Once confined to health food stores, the organic category has grown exponentially and shows no signs of slowing. In 2015, the total category was worth $4.7 billion at Canadian retail, according to Tia Loftsgard, executive director of the Canada Organic Trade Organization (COTA), which has reported 16% year-over-year growth in the segment since 2010.
Two in three Canadians (66%) are spending at least some of their weekly grocery budget on organic items, according to an Ipsos poll conducted earlier this year on behalf of COTA. Among those consumers who buy at least some organic foods, these items account for 21% of their weekly grocery budget. Fruits and vegetables (76%) remain the most commonly bought organic food, well ahead of meat and poultry (28%) or dairy products (27%), according to the poll.
“In the produce world, all categories are seeing growth,” says Robert Kuenzlen, executive vice-president of Mike & Mike’s Organics, a Woodbridge, Ont.-based distributor of certified-organic produce and packaged grocery items.
According to the Free-from Food Trends Canada 2015 report, issued by market research firm Mintel, a little more than one-fifth (22%) of Canadians who claim to use “free-from foods and/or beverages” identify organics as among the factors most important to them when purchasing foods or beverages for home.
A driving force for organic purchases is health-conscious millennials, who, as a group, will surpass boomers’ organic consumption by 2020, says Loftsgard, adding that the fastest-growing new sub-category is snacks.
Organic packaged foods, including snacks, saw 6% growth in 2016, with sales reaching $1.1 billion in Canada, according to research firm Euromonitor.
In Canada, the organic movement “is consistent with growing concerns over hormones or steroids in beef, chicken and eggs, pesticides and herbicides in agricultural products, and a deep-rooted wariness over GMO products,” according to the Euromonitor report. “Organic products are associated with socially and environmentally-responsible farming practices as well.”
Attuned to consumers’ growing appetite for organic, manufacturers are bringing new and innovative products to market.
In May, Beretta Farms reintroduced its organic hot dogs featuring new labelling, a smaller size and lower price point to “be more competitive,” says company founder Cynthia Beretta.
This fall, McCormick Canada plans to introduce Club House Organic Seasoning Mixes—in varieties such as Fajita, Kung Pao and Garlic Ginger—as well as Billy Bee 100% Canadian Organic Honey.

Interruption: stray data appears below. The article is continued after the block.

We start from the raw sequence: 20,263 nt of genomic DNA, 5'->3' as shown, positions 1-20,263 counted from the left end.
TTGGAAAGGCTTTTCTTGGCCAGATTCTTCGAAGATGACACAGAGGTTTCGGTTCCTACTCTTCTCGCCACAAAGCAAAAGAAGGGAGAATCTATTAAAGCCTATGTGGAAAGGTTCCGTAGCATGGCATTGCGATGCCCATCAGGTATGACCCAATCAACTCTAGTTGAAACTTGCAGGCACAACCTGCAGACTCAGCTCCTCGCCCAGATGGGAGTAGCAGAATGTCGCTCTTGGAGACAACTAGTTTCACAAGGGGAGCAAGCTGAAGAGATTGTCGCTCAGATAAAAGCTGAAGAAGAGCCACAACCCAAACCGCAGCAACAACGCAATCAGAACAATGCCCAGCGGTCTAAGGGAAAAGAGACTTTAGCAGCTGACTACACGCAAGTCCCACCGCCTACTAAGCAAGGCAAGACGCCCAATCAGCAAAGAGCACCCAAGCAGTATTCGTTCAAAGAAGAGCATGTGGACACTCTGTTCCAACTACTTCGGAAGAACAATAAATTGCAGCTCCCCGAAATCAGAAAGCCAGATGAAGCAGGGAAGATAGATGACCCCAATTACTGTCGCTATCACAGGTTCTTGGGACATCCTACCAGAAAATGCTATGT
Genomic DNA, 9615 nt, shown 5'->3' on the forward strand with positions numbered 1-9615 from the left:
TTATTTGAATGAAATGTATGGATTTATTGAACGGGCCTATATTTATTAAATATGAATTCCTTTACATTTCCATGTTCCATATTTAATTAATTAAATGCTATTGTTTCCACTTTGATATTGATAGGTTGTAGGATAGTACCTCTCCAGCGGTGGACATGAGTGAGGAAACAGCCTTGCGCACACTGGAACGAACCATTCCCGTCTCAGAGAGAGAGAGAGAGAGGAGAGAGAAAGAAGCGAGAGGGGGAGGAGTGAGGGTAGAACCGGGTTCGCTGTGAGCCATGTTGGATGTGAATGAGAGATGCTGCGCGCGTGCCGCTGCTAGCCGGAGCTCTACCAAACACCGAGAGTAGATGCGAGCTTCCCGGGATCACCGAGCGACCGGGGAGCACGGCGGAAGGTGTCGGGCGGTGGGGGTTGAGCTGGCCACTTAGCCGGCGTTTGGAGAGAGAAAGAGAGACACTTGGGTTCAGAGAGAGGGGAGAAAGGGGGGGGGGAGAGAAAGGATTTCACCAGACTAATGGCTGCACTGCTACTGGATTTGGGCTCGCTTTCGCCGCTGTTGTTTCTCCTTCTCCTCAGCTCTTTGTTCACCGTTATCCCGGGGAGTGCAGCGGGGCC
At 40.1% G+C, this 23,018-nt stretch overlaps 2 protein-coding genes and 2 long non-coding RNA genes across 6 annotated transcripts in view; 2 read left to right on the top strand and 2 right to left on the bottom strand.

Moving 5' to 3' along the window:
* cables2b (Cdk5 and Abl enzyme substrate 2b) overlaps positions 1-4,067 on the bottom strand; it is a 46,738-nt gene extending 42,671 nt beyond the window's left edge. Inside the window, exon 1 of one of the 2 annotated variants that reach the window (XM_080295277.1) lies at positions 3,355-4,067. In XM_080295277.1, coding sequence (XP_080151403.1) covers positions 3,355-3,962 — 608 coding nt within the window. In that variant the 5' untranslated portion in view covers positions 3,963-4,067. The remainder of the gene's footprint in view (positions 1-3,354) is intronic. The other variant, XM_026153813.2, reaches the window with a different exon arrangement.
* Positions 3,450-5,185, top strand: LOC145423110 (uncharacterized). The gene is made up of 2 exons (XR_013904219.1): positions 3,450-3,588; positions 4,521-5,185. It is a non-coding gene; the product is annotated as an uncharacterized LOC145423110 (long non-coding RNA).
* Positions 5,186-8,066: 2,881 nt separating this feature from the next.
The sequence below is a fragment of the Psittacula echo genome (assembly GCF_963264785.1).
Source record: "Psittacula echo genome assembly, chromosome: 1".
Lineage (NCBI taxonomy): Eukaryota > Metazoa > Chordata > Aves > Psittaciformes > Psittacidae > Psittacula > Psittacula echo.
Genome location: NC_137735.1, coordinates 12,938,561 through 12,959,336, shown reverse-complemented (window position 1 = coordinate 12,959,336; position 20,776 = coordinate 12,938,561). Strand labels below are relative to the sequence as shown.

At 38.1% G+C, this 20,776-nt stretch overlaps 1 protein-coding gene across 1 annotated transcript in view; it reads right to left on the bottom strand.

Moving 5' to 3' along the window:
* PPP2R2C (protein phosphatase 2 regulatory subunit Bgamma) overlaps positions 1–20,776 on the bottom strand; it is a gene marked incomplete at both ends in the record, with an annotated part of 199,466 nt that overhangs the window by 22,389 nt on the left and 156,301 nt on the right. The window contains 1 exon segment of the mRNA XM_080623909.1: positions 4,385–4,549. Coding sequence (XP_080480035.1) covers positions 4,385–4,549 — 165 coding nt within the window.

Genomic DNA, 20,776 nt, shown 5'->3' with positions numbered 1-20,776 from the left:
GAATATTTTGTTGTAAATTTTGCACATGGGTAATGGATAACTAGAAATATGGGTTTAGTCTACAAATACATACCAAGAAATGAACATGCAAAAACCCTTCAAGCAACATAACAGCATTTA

Among the newer products offered by Tree of Life Canada, a B.C.-based specialty foods distributor, is Monteli Pizza, made from organic, non-GMO ingredients using 100% solar energy and hydroelectric power from certified renewable energy sources. Another is Nineteen02 Kombucha fermented tea, brewed in British Columbia and touted for its probiotic health benefits.
“Companies may look to explore other claims that offer similar benefits as organics [such as pesticide-free for produce, free-from meats with no hormones, antibiotics, animal by-products and/or steroids used] but prove more cost effective and relevant to a broader base,” says Joel Gregoire, senior food and drink analyst at Mintel.
Strong organic sales have boosted grocery stores’ bottom lines on a number of fronts. John Roden, marketing manager at Vancouver-area Stong’s Market, says in the last two to three years, sales of organic packaged foods have grown in tandem with their increased availability.
At Nature’s Emporium, operator of three Greater Toronto Area food stores, customers are very vocal about their interest in organic products, says Ryan Dennis, director of communications. “We’ve met that demand by investing in organics, both in our fresh department and our exclusively organic produce department, and by increasing the availability of organics throughout our grocery and supplement sections.” He adds that Nature’s Emporium has also “seen sustained strong and consistent growth in our prepared foods categories.”
The category’s future appears to be bright with sales of organic packaged food expected to reach $1.3 billion in Canada by 2021, according to Euromonitor. “Over the forecast period, as the health and wellness trend continues to evolve and consumers become increasingly careful of what they consume and constantly examine product labels and ingredient lists, organic packaged food will see rapid take-up,” says the research firm’s report.
Retailers, however, “need to put thought in to how to merchandise the category. What gives consumers the message that you’re serious about organics?” says Mike & Mike’s Kuenzlen.
Noting that “demand is growing and organics is a strong growth category that builds consumer loyalty,” Loftsgard says the increasingly large selection of organic products available may force retailers to rethink their planograms. “Organic products likely will no longer fit solely into an organic aisle. How will grocery stores address the influx of new products into their shelves?”